VATICAN CITY -- Some may consider Latin a dead language, but a dictionary of modern Latin published by the Vatican has become a "liber venditissimus" -- a best seller.
It is a project to keep the language updated, even if they didn't have dishwashers, discos and miniature golf in Roman times.
The Vatican's publishing house has just come out with a combined edition of the Latin-Italian dictionary after two earlier volumes, one covering the letters A-L and the second M-Z, sold out. Five hundred copies have been printed with a sale price of $115.
"There's still life out there," said the Rev. Claudio Rossini, director of the Libreria Editrice Vaticana.
The two volumes contain some 15,000 modernized Latin words -- many of them compounds of existing Latin words. Dishwasher is "escariorum lavator" and disco is "orbium phonographicorum theca."
A committee is now working on a new volume, adding mainly words from the computer and information fields. Publication is expected in two or three years.
Science, et cetera
Behind the project is the Vatican's Latin Foundation, set up by Pope Paul VI in the 1970s to help keep Latin alive in the Roman Catholic Church. Latin's use had started to wane seriously after the Vatican decreed that Mass could be celebrated in local languages.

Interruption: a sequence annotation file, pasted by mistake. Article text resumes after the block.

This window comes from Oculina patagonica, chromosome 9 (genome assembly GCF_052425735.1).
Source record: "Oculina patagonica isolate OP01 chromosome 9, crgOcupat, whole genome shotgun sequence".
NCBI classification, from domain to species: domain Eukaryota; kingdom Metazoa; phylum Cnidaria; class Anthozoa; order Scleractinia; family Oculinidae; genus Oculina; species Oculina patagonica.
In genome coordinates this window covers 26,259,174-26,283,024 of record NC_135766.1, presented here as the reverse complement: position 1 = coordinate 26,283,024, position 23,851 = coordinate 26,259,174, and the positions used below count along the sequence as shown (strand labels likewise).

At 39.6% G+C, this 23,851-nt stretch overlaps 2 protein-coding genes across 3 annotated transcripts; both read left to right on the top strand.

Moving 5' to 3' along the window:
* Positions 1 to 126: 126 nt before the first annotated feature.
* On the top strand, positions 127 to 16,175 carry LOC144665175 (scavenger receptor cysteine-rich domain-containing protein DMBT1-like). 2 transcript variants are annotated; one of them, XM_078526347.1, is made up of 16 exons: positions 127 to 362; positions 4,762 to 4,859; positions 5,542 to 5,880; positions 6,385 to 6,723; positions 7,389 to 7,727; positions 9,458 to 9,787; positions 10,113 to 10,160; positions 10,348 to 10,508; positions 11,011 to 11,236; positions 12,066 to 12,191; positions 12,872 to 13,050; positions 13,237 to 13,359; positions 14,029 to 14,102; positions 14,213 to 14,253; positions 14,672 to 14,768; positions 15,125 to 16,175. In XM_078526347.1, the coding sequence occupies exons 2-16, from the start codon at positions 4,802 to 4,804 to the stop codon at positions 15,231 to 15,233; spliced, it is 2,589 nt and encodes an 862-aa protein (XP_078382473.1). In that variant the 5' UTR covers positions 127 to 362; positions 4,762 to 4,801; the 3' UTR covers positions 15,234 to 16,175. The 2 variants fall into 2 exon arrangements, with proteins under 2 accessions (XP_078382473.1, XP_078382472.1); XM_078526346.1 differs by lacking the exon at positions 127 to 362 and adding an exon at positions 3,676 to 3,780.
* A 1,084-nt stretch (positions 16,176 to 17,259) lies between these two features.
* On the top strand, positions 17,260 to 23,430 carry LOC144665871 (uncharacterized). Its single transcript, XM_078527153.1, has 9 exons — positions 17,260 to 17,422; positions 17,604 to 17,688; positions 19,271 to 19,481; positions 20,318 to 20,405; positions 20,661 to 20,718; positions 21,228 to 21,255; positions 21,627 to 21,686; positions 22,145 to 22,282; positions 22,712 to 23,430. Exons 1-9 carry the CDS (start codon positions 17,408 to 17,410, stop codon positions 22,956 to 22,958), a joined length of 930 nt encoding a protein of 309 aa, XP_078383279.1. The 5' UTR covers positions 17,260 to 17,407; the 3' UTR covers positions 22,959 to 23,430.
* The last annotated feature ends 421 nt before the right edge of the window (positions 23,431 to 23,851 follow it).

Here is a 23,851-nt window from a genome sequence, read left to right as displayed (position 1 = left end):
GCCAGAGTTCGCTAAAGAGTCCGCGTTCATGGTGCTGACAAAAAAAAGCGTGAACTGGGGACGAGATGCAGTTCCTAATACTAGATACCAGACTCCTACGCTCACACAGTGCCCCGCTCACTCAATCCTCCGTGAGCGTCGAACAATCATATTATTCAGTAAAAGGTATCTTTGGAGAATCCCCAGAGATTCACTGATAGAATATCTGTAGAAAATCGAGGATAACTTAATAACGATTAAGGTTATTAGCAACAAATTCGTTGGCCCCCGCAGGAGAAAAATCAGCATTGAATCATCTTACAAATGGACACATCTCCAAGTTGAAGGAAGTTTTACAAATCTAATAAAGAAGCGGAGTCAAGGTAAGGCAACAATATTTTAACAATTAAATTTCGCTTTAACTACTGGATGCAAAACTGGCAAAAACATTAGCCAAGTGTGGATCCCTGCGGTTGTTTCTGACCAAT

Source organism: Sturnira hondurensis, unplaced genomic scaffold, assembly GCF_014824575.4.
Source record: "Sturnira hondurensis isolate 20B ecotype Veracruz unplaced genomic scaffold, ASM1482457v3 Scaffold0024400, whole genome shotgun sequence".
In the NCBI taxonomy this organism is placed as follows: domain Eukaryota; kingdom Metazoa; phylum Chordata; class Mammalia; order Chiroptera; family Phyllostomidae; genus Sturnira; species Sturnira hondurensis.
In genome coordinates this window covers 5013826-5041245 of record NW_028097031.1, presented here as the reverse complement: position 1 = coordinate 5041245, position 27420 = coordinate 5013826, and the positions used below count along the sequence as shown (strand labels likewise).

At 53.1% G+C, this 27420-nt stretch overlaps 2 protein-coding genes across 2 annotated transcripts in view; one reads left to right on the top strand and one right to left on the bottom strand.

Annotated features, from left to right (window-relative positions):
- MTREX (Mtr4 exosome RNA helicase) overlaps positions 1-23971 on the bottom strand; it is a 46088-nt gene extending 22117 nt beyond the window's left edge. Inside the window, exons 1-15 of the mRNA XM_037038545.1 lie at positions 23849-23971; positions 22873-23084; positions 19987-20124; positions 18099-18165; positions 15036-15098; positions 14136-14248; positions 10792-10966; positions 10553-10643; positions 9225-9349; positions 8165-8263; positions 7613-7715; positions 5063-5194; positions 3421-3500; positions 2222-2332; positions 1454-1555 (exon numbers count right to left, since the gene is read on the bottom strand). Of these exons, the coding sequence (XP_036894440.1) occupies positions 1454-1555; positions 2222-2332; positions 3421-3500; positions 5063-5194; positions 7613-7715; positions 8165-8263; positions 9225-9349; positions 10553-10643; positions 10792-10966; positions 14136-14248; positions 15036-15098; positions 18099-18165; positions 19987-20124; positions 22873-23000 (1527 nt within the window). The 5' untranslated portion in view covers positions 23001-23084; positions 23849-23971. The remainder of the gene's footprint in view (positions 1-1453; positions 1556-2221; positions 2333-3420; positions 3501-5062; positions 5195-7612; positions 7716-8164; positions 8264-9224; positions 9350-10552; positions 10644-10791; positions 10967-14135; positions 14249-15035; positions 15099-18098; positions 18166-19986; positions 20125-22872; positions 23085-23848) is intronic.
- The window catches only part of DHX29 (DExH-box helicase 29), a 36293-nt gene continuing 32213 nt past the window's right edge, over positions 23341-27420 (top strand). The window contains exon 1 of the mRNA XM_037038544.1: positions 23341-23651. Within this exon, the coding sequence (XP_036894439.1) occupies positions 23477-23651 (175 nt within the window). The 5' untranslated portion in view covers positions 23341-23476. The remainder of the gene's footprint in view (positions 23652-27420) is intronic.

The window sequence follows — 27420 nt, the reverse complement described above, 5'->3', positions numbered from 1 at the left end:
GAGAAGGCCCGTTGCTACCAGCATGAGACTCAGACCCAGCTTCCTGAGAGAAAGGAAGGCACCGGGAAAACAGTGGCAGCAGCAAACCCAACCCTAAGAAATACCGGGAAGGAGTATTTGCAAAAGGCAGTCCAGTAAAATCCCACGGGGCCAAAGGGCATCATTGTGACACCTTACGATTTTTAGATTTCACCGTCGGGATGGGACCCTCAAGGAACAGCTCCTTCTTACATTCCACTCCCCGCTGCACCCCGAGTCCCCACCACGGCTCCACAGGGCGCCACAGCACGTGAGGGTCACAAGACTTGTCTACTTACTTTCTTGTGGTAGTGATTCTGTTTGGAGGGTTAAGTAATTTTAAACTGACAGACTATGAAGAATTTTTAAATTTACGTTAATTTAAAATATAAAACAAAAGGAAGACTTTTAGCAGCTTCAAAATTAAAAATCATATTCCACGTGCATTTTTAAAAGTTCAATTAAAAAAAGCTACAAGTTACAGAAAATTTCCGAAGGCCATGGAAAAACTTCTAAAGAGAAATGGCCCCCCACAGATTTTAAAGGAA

Pope John Paul II has often lamented his own clerics no longer speak Latin, which is offered as an optional course in many seminaries around the world.
The dictionary is more than a scholarly exercise. The Vatican needs it for encyclicals and other documents on the sciences in what is still the official language, although Italian is the working language at the Vatican.
"It's useful," said the Rev. Reginald Foster, the pope's Latin expert. "We need it around here. The question is, 'Does anyone out there understand it?"'
Even the Vatican has not been immune from slip-ups. The misspelling of the Latin word for Sweden on a Vatican stamp commemorating the pope's trip to Scandinavia raised eyebrows among the hard core of Latin experts.
Italians at the Vatican noted the dictionary keeps up with the times in Italy, with entries for soccer, organized crime and politics.
A debate is swirling in Italy over whether lawmakers, including the premier, should be protected from prosecution. The dictionary notes that "immunitas" was spoken about by Julius Caesar.